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Congenital Laziness

Question:

Our 46 y/o son has been diagnosed with possible mild manic depression (cyclothymia). A couple of years ago he worked with a psychiatrist for a year but the doctor has died and no visible changes occurred during the therapy. Our son is pleasant, does work around the yard, and plays computer video games at night for a few days and then “doesn’t feel good” and sleeps day and night for 4 or 5 days. He only gets up to eat and go to the bathroom. When we try to get him up, he is irritable and nasty. He had aseptic necrosis with hip replacement surgery over a year ago, hasn’t worked since, but has no disability from the surgery. He is a licensed vocational nurse but “doesn’t want to do that any more.” He has seen at least 4 psychiatrists since he was in his 20s and only one of them actually came up with a diagnosis. It was “congenital laziness.” He is so pleasant and intelligent that I think the doctors think we (his parents) are making up–or at least exaggerating the situation. Our family doctor put him on Zoloft for a while, but it didn’t help much. We are at the point of forcing him to leave our home. However, he is a recovering speed addict, which he claims was therapeutic for him, and we fear that he will become a street person or go back to dealing drugs. He is impulsive and careless so he will probably end up in prison if he deals drugs. We only see three options: Put up with the present situation, which isn’t too bad for us but is terrible for his future. Pay for more psychotherapy, which over 20 years has been fruitless. (We are not rich.) “Kick him out” and go to visit him in prison. Can you give us any suggestions?

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Answer:

It seems to me that your analysis of the situation is clear enough. You have an adult son, probably ill in some fashion, who isn’t willing to care for himself. His main problem seems to be one of motivation; he doesn’t have any save for being motivated to indulge his whims and possibly to pursue an addict’s lifestyle. He is able to lean on you for support at present, but you are rightly concerned for the future. Your problem is one of control; whether to hold on, or let go. You would like him to be motivated to care for himself, but he isn’t. In lieu of that, you’d like to help him stay out of trouble. You can only do that by being a very direct support system for him; a situation that is troubling for other reasons – because it teaches him that if he dodges taking care of himself, someone else will do it for him – an unsustainable proposition. I don’t have any answers for you, but I can recommend that you both yourselves consult with a variety of advisors, including peers (possibly in a support group), a mental health doctor, and an estate planner. You need local advice and support from a variety of solid people you can trust and you need to cover your angles emotionally, ethically and financially so that you are able to make an informed decision. There probably isn’t a ‘right’ answer here, and possibly there isn’t even one that will leave you feeling satisfied. However, systematic exploration will at least help you to understand what your options are as a support system for your son, and how your peers will judge you based on different scenarios you might choose to pursue. Having done your homework, a solution that is most workable will hopefully appear. Good luck.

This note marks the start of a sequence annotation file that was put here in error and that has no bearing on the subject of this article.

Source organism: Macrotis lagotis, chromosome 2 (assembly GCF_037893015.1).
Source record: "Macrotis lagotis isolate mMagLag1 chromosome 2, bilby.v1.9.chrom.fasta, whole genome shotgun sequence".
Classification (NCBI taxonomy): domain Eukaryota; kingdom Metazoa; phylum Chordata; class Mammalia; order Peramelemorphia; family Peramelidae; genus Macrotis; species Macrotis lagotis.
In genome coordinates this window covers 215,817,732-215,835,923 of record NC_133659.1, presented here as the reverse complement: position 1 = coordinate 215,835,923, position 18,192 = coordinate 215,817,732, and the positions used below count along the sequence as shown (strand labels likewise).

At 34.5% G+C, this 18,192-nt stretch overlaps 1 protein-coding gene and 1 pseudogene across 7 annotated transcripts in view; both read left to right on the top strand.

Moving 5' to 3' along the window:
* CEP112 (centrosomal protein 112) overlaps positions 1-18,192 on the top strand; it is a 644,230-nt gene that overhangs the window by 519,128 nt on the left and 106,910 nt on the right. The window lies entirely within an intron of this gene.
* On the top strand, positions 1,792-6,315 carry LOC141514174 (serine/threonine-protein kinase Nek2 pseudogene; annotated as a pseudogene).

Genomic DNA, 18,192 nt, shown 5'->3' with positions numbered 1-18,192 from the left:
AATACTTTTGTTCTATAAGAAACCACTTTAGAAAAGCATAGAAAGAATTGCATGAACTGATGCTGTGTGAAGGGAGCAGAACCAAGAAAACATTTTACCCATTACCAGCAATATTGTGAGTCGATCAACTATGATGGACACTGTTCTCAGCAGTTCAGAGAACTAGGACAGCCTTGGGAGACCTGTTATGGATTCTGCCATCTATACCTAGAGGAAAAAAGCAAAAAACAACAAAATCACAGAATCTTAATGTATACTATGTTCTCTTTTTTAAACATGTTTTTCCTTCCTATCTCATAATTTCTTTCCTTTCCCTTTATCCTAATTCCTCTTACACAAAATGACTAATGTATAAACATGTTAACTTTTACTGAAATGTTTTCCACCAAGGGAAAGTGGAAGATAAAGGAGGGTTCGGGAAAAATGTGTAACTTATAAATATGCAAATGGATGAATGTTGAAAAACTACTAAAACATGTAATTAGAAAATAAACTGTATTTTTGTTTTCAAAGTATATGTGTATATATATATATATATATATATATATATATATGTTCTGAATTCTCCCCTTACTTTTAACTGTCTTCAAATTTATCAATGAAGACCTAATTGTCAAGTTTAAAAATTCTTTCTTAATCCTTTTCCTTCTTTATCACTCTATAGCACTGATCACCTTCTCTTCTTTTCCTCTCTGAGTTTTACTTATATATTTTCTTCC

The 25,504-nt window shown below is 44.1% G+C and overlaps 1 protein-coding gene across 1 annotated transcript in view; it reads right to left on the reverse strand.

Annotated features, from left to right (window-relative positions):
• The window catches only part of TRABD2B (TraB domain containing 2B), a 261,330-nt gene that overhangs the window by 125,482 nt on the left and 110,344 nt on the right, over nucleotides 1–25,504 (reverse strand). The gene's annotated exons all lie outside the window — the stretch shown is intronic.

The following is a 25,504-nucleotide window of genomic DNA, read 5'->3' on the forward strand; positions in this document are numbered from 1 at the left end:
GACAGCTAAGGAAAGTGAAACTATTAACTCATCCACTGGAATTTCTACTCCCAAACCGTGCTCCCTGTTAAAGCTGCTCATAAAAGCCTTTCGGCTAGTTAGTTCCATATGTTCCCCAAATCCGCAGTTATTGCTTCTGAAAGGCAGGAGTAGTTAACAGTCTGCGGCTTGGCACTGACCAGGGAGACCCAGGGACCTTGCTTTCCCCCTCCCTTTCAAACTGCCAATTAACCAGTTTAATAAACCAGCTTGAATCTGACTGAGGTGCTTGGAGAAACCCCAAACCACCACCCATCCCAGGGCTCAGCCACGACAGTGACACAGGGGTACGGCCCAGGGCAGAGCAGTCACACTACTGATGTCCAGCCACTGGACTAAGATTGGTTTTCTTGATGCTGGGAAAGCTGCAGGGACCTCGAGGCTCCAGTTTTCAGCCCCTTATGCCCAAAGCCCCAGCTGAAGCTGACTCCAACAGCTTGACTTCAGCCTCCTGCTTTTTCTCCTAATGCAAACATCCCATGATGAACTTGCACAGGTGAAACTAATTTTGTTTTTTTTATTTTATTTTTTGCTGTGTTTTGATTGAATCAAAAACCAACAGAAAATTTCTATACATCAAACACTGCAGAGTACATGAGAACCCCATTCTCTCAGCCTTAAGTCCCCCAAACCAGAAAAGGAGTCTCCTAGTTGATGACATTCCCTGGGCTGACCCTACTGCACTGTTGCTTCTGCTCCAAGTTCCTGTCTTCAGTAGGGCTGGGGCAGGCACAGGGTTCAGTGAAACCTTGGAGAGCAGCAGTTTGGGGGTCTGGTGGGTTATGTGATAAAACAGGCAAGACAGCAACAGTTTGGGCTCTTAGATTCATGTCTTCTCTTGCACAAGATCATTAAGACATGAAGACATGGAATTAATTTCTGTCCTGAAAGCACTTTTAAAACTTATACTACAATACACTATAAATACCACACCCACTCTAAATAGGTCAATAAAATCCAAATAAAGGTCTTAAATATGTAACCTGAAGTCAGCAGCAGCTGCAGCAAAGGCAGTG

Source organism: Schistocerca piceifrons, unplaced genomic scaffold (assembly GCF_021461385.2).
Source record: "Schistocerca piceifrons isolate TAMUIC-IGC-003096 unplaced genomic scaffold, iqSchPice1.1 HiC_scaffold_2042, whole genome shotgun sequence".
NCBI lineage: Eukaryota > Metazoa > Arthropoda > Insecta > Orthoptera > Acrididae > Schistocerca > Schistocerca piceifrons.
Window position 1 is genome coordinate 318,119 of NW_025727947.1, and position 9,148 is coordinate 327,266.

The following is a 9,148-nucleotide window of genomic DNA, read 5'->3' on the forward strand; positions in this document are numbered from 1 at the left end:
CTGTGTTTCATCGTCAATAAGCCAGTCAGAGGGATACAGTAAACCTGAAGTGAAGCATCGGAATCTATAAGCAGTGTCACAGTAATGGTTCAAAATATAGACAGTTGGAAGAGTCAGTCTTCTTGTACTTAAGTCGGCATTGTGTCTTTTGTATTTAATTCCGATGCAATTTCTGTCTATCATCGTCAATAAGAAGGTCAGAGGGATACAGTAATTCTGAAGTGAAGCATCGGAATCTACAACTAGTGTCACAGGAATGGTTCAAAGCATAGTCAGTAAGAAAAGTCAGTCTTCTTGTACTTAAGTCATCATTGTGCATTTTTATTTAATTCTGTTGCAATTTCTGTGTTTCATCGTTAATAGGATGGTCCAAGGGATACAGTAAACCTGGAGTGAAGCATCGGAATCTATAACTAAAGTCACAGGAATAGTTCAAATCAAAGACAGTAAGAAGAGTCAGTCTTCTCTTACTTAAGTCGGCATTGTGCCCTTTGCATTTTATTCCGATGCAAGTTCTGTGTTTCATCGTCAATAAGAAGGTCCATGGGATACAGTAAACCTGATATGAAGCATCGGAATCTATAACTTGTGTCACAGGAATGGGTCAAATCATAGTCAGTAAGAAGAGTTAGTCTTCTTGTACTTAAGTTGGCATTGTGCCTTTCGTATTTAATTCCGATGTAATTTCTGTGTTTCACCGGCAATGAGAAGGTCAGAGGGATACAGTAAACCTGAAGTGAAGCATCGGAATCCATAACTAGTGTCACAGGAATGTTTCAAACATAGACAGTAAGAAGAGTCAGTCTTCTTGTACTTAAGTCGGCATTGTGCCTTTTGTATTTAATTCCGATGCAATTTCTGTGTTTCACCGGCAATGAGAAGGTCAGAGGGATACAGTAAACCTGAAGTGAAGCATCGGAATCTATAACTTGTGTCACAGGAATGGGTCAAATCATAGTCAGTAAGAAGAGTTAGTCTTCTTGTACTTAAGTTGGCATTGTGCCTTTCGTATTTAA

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Comments
  • Anonymous-1

    I am 26 and trying to quit using speed and become indapendent. I have a three year old daughter which became the motavation for me to change. I have started school and am not currently rasing my daughter, because I dont want to overwhelm myself and as a result, quit doing everything. I have decided that one thing at a time is a good start. I have been looking to actually quiting speed since I started school, but cant seem to muster the energy to do anything at all without it, I have cut down from abot 50 doller a day habit to about 15 doller a day habit, but have a panic attack if i think about going without it for even one day, as I have been using for 13 years now. I have been going boyfriend to boyfriend to support me and my habbit. I wish to live clean with a rewarding carrer and happy family, but I cant see myself with all that while using. An I cant see myself not using. Even though I dont ever get high anymore (use enough to feel the euphoric effect) I cant seem to deal with every day life without it. I have tried obtaining medication, and once acchieved a 6 month period of sobrity with a combo of welbutrin and rimron, but when I ask for these to be perscribed again, I am told " of corse it worked for you, welbutrin is a stemulant" and the psyciatrist wont perscribe it. If it works and its not meth, whats the problem?

    anyway, I just dont know what to do, I am doing well in school and dont want anything to interfear with my education or grant funding, so treatment impatent is not an option, nor has it ever worked for me anyway. I really do want to quit, but I dont know how. I do know I will need something to assist me in the motavation to get out of bed and live, in order to not use, because other wise i will go right back to using, so I can get out of bed.

  • Anonymous-1

    I will be checking back often, and I hope to get a response soon.

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